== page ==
One of the ways we were participating in Steampunk Hands was a roundtable discussion, where the authors would receive some questions about their story in the steampunk anthology and have the opportunity to answer them through their blog and/or Jaymee’s blog. So, yeah. Here we go!

Roundtable Discussion

1) Give a one or two sentence summary of your story.

“Chasing Volcanoes”

Volcano chasing is all Caliso is interested in until she meets a New Manila princess desperate to save her people. While Caliso’s aid is a welcome relief to the refugees fleeing a volcanic eruption, her intentions are by far not so noble.

2) Why did you choose this particular theme?

You mean the volcano chasing or the fact that my MC’s kind of a jerk? Well, I’ll address them both.

Volcanoes and the Philippines were fascinating subjects for me, and I remembered the story my mom told about Mt. Pinatubo erupting in 1991. I was too young to remember it at the time, and it wasn’t retained very well in my mind because I’d moved across the world a couple years later. When I began to form a backdrop for speculative fiction in the Philippines, I thought: “Why not volcanic eruptions?”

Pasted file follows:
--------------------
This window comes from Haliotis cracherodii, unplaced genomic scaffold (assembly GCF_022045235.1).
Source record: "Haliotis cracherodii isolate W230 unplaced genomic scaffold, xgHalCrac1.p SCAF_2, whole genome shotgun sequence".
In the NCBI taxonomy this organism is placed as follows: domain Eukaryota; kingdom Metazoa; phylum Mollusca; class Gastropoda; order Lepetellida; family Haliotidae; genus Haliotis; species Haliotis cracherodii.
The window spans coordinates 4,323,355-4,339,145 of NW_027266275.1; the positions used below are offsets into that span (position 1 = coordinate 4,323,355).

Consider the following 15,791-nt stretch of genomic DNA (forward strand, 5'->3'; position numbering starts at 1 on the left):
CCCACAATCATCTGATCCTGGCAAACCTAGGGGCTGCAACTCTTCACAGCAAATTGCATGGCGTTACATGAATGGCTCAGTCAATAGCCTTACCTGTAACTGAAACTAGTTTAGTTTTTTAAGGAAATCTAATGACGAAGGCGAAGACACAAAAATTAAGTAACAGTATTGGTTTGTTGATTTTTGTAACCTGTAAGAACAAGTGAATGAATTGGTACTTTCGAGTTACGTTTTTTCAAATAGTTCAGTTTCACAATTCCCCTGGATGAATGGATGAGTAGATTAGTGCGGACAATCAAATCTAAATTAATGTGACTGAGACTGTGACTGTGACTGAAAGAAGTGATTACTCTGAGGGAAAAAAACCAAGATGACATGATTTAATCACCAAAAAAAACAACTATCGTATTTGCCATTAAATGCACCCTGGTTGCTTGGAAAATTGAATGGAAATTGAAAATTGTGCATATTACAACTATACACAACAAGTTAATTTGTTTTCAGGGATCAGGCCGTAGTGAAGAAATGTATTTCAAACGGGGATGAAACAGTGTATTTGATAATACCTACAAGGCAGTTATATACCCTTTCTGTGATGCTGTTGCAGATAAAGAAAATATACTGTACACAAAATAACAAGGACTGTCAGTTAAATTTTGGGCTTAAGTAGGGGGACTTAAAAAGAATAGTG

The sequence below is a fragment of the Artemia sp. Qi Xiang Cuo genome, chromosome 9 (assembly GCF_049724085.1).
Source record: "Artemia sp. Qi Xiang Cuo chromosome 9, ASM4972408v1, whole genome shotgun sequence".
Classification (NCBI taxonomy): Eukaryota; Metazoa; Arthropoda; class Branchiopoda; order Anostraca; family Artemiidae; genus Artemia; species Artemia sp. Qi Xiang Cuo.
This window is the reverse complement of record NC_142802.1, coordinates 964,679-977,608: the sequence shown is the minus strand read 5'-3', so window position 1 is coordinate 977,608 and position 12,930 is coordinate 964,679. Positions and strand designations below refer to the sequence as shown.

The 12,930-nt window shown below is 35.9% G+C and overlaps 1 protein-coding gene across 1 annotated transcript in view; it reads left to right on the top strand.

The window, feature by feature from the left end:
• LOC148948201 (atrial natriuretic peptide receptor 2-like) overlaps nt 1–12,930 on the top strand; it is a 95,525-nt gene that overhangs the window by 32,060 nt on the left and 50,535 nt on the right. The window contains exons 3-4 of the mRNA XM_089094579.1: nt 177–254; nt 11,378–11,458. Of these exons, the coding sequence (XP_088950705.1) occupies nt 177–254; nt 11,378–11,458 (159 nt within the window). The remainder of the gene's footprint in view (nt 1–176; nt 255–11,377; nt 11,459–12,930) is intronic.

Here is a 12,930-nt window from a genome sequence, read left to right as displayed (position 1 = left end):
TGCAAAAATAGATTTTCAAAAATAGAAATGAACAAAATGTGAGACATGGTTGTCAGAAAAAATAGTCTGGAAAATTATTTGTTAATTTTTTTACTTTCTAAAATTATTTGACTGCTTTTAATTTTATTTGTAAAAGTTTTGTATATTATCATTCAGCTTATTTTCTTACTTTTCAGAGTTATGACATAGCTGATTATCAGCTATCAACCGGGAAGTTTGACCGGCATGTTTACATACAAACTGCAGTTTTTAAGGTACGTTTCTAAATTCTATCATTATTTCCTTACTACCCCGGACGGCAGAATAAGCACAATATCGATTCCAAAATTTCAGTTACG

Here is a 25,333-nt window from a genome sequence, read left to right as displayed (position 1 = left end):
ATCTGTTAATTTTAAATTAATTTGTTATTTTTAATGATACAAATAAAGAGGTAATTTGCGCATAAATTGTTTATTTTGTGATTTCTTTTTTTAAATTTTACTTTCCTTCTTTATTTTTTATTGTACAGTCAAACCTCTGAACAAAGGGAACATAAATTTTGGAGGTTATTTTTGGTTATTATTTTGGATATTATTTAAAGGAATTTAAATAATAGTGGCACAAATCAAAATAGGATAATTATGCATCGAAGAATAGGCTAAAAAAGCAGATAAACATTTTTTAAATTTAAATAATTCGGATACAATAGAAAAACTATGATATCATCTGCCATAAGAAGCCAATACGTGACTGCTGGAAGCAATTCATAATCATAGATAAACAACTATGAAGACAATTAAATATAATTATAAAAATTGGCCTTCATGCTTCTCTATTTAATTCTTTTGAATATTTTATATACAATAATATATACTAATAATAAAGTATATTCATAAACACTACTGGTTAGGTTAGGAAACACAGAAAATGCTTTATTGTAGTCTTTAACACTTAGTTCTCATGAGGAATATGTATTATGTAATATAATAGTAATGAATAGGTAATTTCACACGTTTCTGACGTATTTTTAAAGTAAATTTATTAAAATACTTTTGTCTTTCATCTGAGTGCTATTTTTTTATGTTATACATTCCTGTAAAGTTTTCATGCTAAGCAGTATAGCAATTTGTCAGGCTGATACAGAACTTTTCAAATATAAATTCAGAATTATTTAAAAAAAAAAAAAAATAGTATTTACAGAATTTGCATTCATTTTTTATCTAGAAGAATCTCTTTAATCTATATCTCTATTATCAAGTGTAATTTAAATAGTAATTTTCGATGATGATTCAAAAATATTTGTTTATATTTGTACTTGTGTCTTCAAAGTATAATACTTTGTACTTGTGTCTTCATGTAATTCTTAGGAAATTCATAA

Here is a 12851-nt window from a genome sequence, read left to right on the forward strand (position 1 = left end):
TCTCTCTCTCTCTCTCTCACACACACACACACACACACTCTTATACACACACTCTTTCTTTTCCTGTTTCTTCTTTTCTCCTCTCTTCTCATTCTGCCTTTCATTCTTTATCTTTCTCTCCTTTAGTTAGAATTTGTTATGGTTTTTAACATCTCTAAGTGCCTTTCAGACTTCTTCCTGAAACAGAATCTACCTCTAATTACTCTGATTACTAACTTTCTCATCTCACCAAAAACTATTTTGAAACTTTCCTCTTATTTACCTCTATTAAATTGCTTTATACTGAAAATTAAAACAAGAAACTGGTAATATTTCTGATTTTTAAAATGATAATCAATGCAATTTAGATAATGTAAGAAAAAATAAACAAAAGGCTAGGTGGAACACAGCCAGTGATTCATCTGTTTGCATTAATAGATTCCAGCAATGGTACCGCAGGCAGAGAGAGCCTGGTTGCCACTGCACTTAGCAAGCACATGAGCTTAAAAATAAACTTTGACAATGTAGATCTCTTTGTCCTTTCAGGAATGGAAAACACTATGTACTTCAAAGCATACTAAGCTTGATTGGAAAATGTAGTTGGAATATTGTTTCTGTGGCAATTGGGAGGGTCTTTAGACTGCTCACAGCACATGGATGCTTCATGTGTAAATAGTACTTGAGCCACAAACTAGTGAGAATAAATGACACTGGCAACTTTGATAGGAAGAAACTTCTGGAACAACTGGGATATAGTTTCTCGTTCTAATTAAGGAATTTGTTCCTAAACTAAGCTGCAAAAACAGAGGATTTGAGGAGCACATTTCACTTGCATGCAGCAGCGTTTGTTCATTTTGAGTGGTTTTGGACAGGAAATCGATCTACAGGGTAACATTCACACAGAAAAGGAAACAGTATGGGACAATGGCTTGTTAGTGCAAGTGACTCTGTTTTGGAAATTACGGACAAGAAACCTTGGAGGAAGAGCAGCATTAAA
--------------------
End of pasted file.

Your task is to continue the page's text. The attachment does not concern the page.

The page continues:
As for Caliso…I believe heroes can grow out of any circumstance, and even anti-heroes and villains go through their moment of redemption to make them heroic in a way (unless you’re super-evil like Voldemort). I wanted Caliso to be someone who didn’t consider herself a hero, and when someone altruistic crashes into her world, she dismisses the young woman and merely looks at the profit that can be gained. Of course, things change halfway into the story, and Caliso alters her thinking somewhat, why shouldn’t she?

3) Did you do a lot of research for this story? If you did, found anything interesting?

Oh, yes. I am not a volcanic expert, and likely someone who knows much more about volcanoes than I do will find some fault in my storytelling. I did try to read up on the types of volcanic activities that occurred around the world, how eruptions affected the environment, etc. I looked up major historical eruptions. YouTube–yes, laugh and judge–had some interesting feeds on minor eruptions, as well as underwater ones, and I swear I spent quite a few hours just leafing through footage from those who witnessed volcanic activity from afar. Fascinating stuff.